Unfair terms in B2B-contracts: entry into force 1 December 2020
On 1 December 2020 the new rules on unfair terms in contracts between businesses (B2B) - regardless of their size - entered into force. Introduced by the law of 4 April 2019, in Title 3/1, Book VI of the Economic Law Code, they apply to contracts concluded, renewed or modified after that date.
Below is an overview of the most important points to consider:
A contract must be clear and understandable.
Within a contract, the following four clauses (“black list”) are in all cases null, if they aim to:
- create an irrevocable obligation for the other party while the performance of the obligations of the business is subject to a condition of fulfilment which depends solely on the will of the business;
- give the business the unilateral right to interpret any term in the contract;
- in the event of a dispute, oblige the other party to waive any means of redress against the business; or
- irrefutably establish the other party’s knowledge or acceptance of terms which that party had not been able to become acquainted with prior to the formation of the contract.
Within a contract, unless there is evidence to the contrary, the following eight clauses (“grey list”) are null, if they aim to:
- give the business the right to unilaterally modify, without a valid reason, the price, characteristics or terms of the contract;
- tacitly extend or renew a fixed-term contract, without providing a reasonable notice period;
- place, without counter-performance, the economic risk on a party if that risk would normally be borne by the other business or by another party to the contract;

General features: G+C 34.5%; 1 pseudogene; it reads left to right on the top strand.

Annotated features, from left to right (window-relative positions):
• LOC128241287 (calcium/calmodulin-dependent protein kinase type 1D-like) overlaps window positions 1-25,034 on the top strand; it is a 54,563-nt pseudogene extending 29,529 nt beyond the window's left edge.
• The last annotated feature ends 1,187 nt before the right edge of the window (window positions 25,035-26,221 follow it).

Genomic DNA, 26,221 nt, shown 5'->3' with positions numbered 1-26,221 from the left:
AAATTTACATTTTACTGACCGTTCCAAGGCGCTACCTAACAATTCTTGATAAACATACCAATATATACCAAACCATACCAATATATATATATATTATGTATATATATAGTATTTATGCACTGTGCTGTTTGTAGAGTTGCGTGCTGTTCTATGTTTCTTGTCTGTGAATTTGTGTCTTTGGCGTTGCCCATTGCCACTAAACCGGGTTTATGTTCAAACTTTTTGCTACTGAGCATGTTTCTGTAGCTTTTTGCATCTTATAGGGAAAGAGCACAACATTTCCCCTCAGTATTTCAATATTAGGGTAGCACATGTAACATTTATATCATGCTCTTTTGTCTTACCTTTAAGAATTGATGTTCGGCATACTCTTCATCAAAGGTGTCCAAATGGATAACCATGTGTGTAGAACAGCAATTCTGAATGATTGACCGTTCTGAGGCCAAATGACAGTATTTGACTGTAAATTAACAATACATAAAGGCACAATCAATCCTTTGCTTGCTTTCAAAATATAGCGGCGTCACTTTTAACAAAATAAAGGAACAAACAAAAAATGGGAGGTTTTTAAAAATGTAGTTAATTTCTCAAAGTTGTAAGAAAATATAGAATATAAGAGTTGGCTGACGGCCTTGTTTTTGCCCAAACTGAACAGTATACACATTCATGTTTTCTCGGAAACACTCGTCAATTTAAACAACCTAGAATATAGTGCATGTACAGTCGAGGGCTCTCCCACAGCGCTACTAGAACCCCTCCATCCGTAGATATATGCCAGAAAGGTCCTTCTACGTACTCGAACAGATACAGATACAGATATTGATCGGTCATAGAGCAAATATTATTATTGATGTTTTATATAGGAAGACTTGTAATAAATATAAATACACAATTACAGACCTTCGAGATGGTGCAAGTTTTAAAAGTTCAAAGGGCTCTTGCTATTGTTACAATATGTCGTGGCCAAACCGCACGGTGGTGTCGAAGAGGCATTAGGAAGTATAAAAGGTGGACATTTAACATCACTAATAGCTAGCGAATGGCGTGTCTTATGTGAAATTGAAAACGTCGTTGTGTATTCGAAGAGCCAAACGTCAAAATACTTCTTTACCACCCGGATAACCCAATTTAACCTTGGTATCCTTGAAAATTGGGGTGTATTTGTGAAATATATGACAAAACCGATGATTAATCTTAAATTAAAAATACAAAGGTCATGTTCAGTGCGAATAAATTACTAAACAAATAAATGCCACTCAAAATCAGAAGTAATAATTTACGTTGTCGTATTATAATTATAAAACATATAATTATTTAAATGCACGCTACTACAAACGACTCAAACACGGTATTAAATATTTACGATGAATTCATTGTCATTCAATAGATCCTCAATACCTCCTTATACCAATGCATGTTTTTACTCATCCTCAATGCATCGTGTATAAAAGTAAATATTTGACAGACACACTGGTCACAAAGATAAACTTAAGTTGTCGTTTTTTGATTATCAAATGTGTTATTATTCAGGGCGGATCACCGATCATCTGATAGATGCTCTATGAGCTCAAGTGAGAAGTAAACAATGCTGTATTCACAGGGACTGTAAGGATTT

- inappropriately exclude or limit the legal rights of one party in the event of total or shared non-performance or defective performance by the other business of any of its contractual obligations;
- without prejudice to article 1184 of the Civil Code, bind the parties without providing a reasonable notice period;
- discharge the business from its liability for its willful misconduct, its gross negligence or that of its employees, except in case of force majeure, for the non-performance of essential obligations that are the subject-matter of the contract;
- limit the means of evidence a party may rely upon;
- in the event of non-performance or delay in the performance of the other party’s obligations, fix damages amounts that are manifestly disproportionate to the harm that may be suffered by the business.
Evidence must be provided that the clause concerned – taking into account the concrete circumstances (including the specific nature of the good or service, the sector concerned and the commercial practices, as well as the general economy of the contract) – does not create a manifest imbalance between the rights and obligations of the parties.
Finally, these clauses are also null if they - individually or in conjunction with one or more other clauses - create a manifest imbalance between the rights and obligations of the parties.
The new rules deserve your special attention. After all, they have a particularly broad application, and apply to all types of business contracts (including sales, hires, buildings, settlements, concessions, etc.), as well as to your general terms and conditions. It remains to be seen whether the courts will apply a rather restrictive interpretation of these rules.
It is therefore important to check whether your (standard) contracts and/or general terms and conditions pass the ‘litmus test’ in this respect. We are more than happy to assist you with this so please don’t hesitate to contact us for a “check-up”.
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